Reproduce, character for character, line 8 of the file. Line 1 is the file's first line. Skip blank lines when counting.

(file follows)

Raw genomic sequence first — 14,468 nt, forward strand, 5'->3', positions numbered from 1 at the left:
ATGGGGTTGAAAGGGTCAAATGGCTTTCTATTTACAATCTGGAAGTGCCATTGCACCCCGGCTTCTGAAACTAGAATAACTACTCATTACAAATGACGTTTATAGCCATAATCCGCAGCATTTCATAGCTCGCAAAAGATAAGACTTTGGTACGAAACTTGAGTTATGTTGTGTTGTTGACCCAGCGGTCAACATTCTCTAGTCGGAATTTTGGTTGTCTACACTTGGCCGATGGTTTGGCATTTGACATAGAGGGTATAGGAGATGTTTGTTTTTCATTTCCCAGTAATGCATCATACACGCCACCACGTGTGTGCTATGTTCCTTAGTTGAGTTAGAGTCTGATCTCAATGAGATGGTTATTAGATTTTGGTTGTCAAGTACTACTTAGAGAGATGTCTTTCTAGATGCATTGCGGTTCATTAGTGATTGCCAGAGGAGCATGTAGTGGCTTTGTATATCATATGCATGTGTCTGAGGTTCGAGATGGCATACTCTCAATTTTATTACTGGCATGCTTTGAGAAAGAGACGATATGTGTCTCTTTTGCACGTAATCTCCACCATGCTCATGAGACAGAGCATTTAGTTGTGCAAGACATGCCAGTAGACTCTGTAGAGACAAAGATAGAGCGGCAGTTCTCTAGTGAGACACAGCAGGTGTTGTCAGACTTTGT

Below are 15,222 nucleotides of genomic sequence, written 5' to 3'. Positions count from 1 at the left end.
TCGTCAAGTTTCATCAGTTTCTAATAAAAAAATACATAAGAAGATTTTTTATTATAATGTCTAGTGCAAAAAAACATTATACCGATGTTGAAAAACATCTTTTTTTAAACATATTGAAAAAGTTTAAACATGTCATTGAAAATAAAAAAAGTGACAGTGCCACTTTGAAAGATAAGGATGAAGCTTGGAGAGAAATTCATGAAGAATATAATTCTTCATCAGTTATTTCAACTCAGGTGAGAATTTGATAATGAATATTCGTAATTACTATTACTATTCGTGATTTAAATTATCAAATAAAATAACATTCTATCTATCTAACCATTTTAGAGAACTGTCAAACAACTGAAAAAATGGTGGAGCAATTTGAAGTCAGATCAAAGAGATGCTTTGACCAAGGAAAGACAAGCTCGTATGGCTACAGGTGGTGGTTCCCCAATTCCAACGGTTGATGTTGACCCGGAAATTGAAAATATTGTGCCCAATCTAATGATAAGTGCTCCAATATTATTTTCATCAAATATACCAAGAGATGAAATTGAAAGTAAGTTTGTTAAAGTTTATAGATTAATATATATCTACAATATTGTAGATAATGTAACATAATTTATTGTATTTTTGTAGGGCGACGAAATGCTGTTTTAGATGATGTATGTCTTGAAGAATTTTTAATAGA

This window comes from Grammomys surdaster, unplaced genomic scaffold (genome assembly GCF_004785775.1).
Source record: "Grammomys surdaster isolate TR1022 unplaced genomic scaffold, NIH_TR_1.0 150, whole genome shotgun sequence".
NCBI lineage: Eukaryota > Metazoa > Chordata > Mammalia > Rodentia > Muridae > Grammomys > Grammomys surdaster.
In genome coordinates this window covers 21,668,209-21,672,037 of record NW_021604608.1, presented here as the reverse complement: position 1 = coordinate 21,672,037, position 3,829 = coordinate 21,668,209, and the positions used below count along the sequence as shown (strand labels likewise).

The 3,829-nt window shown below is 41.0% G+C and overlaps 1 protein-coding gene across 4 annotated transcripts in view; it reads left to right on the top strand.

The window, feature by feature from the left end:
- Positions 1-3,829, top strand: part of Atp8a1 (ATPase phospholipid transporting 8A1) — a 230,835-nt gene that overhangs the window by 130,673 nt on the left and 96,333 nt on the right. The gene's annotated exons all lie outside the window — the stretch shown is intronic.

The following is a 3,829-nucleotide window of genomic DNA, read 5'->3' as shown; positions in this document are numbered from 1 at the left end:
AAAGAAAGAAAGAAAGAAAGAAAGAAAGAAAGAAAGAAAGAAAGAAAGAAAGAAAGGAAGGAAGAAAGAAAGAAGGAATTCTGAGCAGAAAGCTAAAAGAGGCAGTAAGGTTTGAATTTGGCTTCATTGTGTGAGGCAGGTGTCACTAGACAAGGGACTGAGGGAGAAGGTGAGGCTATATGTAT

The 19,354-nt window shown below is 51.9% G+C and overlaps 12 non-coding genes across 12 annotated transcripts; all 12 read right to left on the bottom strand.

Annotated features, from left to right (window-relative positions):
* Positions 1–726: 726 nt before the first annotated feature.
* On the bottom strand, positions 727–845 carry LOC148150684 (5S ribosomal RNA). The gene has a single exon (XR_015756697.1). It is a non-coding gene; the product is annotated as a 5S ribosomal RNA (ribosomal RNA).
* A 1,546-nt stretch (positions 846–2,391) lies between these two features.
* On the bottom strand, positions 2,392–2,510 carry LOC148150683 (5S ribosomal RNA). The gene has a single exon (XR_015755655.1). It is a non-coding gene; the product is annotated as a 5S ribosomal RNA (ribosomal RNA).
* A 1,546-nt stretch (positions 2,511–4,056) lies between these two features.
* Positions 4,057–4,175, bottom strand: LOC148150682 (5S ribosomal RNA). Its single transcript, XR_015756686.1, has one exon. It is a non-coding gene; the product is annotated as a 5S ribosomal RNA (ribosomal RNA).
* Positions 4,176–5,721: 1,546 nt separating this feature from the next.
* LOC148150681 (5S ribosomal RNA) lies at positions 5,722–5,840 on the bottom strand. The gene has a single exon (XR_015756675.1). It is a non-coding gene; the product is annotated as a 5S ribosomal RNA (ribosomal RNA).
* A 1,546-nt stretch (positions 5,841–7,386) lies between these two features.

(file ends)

In genome coordinates this window covers 21,668,209-21,672,037 of record NW_021604608.1, presented here as the reverse complement: position 1 = coordinate 21,672,037, position 3,829 = coordinate 21,668,209, and the positions used below count along the sequence as shown (strand labels likewise).